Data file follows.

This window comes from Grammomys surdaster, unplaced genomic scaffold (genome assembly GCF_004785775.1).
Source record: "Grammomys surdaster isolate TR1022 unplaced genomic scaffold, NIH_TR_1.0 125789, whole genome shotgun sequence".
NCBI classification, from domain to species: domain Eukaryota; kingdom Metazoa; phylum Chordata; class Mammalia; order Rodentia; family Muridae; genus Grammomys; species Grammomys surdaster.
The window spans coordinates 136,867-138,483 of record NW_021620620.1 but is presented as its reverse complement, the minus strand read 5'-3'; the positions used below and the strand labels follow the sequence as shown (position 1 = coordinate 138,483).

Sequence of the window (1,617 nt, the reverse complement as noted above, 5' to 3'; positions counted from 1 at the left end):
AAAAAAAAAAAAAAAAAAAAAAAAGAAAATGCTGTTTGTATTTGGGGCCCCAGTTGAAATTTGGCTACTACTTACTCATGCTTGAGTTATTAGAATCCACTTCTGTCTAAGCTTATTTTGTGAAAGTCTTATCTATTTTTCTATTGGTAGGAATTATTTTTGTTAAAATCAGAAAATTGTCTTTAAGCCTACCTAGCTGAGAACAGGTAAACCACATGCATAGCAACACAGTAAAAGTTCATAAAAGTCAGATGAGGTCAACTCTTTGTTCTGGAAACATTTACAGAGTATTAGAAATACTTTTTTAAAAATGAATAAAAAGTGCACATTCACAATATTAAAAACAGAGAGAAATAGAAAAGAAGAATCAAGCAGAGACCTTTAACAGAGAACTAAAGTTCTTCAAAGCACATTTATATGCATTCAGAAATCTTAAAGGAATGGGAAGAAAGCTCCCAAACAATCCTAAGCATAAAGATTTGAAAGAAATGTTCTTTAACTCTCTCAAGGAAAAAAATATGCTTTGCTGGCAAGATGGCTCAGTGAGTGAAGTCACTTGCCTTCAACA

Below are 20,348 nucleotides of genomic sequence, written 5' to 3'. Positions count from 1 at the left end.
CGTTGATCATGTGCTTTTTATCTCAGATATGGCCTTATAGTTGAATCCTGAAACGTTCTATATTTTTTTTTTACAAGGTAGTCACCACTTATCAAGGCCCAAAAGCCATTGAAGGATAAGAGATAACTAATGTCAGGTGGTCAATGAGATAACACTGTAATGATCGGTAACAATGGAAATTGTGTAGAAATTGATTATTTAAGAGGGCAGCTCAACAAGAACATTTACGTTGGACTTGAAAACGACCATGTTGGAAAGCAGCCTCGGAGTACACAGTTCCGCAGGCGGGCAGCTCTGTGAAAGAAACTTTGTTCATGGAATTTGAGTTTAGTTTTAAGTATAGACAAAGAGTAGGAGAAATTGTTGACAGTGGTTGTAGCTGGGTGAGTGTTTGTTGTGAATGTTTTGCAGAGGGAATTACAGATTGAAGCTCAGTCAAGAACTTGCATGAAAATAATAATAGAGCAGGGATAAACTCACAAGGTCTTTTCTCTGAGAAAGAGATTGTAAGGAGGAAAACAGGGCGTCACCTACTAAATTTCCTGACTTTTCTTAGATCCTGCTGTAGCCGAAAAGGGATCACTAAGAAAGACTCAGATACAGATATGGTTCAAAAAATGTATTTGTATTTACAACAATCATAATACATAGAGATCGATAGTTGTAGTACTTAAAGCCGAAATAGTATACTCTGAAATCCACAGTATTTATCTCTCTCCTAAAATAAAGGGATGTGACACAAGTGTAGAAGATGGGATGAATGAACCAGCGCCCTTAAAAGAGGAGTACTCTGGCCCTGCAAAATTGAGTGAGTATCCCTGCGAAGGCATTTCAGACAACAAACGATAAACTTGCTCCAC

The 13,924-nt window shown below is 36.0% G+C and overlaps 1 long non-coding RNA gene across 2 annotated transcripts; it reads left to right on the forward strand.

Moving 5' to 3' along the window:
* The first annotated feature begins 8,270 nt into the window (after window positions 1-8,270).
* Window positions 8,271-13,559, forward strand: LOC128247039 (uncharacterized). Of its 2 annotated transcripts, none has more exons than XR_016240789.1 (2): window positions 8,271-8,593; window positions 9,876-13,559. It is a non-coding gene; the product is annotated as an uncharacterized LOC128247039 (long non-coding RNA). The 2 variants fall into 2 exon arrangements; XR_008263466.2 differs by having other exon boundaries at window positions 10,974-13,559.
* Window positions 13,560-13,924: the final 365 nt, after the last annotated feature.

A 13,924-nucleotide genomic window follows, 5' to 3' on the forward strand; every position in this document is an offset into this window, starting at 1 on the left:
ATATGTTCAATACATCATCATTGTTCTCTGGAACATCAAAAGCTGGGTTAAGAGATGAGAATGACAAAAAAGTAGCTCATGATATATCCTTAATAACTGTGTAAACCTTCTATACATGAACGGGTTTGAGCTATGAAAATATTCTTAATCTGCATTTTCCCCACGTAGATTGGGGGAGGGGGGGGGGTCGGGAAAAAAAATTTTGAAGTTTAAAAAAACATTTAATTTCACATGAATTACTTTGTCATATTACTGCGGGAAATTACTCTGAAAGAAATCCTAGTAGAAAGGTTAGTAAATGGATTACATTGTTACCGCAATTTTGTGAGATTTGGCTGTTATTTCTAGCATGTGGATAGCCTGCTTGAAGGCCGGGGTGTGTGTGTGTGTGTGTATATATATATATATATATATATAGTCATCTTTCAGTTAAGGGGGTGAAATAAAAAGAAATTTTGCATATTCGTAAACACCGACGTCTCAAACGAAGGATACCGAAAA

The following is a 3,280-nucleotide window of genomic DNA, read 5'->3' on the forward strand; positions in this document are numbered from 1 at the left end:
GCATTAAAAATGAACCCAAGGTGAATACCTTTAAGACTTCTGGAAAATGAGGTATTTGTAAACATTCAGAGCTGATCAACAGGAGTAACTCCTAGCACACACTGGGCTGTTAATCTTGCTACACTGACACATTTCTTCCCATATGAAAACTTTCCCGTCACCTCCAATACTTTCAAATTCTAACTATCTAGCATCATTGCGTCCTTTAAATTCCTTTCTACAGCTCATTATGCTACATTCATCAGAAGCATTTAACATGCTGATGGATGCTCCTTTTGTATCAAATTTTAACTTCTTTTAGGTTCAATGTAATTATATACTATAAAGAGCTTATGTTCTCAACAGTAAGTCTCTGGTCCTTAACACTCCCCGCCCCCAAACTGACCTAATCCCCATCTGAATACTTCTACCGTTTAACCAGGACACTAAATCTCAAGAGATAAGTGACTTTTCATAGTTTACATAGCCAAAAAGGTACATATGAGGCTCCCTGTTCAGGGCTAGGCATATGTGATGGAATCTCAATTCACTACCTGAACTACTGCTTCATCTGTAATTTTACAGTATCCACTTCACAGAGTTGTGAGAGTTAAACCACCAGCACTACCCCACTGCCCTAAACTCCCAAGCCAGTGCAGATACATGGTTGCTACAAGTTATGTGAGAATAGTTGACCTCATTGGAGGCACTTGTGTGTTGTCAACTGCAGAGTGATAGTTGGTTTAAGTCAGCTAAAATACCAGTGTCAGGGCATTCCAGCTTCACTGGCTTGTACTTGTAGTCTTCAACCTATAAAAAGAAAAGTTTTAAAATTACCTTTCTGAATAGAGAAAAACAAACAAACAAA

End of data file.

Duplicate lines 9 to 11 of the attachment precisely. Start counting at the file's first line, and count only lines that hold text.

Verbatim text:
The 13,924-nt window shown below is 36.0% G+C and overlaps 1 long non-coding RNA gene across 2 annotated transcripts; it reads left to right on the forward strand.

Moving 5' to 3' along the window:
* The first annotated feature begins 8,270 nt into the window (after window positions 1-8,270).